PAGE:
This story from my mom’s childhood made me laugh out loud. Enjoy!
When I was ten years old (1947) my family moved to a little town in Honduras to be missionaries. My little brother and sister and I went to a boarding school for missionaries’ children in Guatemala seven months of the year, but we were at home with our parents the other five months. In the first vacation from school we learned enough Spanish to play with the local children. (Children usually learn a foreign language with great ease compared to their parents.)
In the second vacation, when I turned eleven years old, I thought I was grown. The children my age at church were children. The girls my age still wore pigtails, but I had a Toni home permanent, which I thought gave me adult status. Furthermore, most of the townspeople were short in stature, and I had almost reached my full height of 5’7”. I didn’t play with the children anymore—I liked to sit and listen to the señoritas talk about señorita things like boyfriends.
There was a very good-looking young man (I’ll call him Gabriel), son of a leading family at church, who “liked me.” He was sixteen. The fact that a teenager liked me made me feel really grown up and special. Our grand “courtship” consisted of sending verbal messages to each other by his sister and catching each other’s eye across the church. The custom of the churches, both Catholic and Protestant, in Honduras at that time was for men and boys to sit on one side of the center aisle and women and girls on the other. Sometimes Gabriel would wink, but I didn’t even dare smile for fear my parents would see me. Since both his family and ours were at church every time the doors opened, we saw each other from a distance several times a week.
Gabriel’s family lived about a block down the street from us, and his sister and I spent quite a bit of time together, but Gabriel was always at work when I visited their house. A few days before I was to go back to school, his little sister came to tell me the sister who was my age was sick and wanted me to visit her so she could say goodbye. For some reason my mother let me go alone to see her. Ordinarily, young ladies of my age, or at least my size, couldn’t go anywhere without at least a little brother for escort. I was ushered into a bedroom, where my girlfriend was in bed. I was told she was asleep and was given a chair. There I sat, feeling very awkward. Looking back, I think I was set up. After a few minutes, her brother Gabriel appeared and took another chair. I don’t remember any more of the conversation, if there was any more, but he totally shocked me by asking, “Will you marry me when you are fourteen?” When I didn’t say anything, he offered by way of explanation, “If we wait any longer you might be as tall as your mother.” (Mother was 5’8”.)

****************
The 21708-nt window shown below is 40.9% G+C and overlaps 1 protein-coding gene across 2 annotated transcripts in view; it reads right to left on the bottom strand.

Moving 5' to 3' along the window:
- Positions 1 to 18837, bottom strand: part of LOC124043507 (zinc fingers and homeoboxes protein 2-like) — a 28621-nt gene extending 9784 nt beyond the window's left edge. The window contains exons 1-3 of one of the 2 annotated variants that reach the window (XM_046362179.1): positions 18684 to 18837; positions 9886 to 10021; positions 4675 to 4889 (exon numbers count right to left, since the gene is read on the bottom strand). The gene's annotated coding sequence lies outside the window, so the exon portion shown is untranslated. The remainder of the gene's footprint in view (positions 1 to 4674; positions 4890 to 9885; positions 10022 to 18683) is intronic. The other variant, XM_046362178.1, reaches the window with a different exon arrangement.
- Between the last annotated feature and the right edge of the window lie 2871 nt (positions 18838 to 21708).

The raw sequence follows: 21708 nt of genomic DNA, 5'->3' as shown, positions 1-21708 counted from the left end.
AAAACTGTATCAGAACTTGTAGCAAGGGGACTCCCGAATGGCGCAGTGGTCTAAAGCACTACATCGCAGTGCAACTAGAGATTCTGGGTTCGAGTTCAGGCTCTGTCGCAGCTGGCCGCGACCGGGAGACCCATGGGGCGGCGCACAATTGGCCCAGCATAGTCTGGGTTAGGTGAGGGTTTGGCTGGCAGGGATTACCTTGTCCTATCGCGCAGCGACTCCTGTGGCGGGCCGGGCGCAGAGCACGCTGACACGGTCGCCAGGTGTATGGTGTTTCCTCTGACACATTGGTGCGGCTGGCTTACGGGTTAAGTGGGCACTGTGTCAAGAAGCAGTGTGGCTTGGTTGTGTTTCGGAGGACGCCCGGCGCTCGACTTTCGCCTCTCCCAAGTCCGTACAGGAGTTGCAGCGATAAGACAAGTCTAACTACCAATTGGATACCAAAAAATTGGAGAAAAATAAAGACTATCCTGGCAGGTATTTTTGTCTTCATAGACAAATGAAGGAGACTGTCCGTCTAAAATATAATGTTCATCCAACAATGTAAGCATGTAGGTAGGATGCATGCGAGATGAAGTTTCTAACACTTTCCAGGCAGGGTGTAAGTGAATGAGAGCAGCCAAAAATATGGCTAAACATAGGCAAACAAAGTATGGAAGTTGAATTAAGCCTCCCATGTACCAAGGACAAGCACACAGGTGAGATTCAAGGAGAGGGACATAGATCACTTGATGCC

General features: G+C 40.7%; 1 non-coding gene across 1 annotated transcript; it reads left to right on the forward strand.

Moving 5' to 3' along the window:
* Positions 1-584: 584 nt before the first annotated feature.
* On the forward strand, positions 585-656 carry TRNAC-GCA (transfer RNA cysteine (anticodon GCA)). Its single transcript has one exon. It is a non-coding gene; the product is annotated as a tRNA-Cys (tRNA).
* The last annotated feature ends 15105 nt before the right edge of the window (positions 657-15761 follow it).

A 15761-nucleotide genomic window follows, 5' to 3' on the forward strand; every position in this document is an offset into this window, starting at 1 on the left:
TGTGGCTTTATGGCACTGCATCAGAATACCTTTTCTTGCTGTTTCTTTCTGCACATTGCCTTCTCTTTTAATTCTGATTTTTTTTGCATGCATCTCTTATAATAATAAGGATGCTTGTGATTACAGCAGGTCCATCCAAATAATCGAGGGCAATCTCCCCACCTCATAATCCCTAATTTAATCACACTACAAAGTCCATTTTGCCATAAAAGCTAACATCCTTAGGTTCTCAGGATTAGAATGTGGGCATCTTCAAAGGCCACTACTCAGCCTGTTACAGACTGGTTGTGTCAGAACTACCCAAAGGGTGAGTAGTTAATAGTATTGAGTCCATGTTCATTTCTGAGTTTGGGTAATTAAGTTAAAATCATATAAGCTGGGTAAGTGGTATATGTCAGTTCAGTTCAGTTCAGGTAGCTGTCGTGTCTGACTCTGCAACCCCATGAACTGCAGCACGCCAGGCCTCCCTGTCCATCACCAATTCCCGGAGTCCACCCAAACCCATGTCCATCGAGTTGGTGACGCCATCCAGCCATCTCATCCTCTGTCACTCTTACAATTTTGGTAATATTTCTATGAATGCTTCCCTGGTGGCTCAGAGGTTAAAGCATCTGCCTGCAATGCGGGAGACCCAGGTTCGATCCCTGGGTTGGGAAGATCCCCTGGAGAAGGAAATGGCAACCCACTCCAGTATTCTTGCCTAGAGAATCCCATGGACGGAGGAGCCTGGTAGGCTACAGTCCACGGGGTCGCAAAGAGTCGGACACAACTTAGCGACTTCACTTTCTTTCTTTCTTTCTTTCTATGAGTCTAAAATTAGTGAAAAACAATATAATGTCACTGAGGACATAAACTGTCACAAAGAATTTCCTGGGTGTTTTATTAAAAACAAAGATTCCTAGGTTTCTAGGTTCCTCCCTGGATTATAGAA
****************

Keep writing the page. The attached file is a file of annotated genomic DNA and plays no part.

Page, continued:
I didn’t answer him. I went away to school, and before the next vacation my parents moved to Panama, so I never saw him again. I have always wondered if he thought marriage would stunt my growth or that height didn’t matter once you were married.
Thanks for sharing. How touching and romantic. We need more of that today.
God Bless You!
Ha ha ha. Oh, those were the days. As ever, a delightful account, Frieda!
Just think of the different life you would of had if your parents decided to stay.
What a darling story. I love it.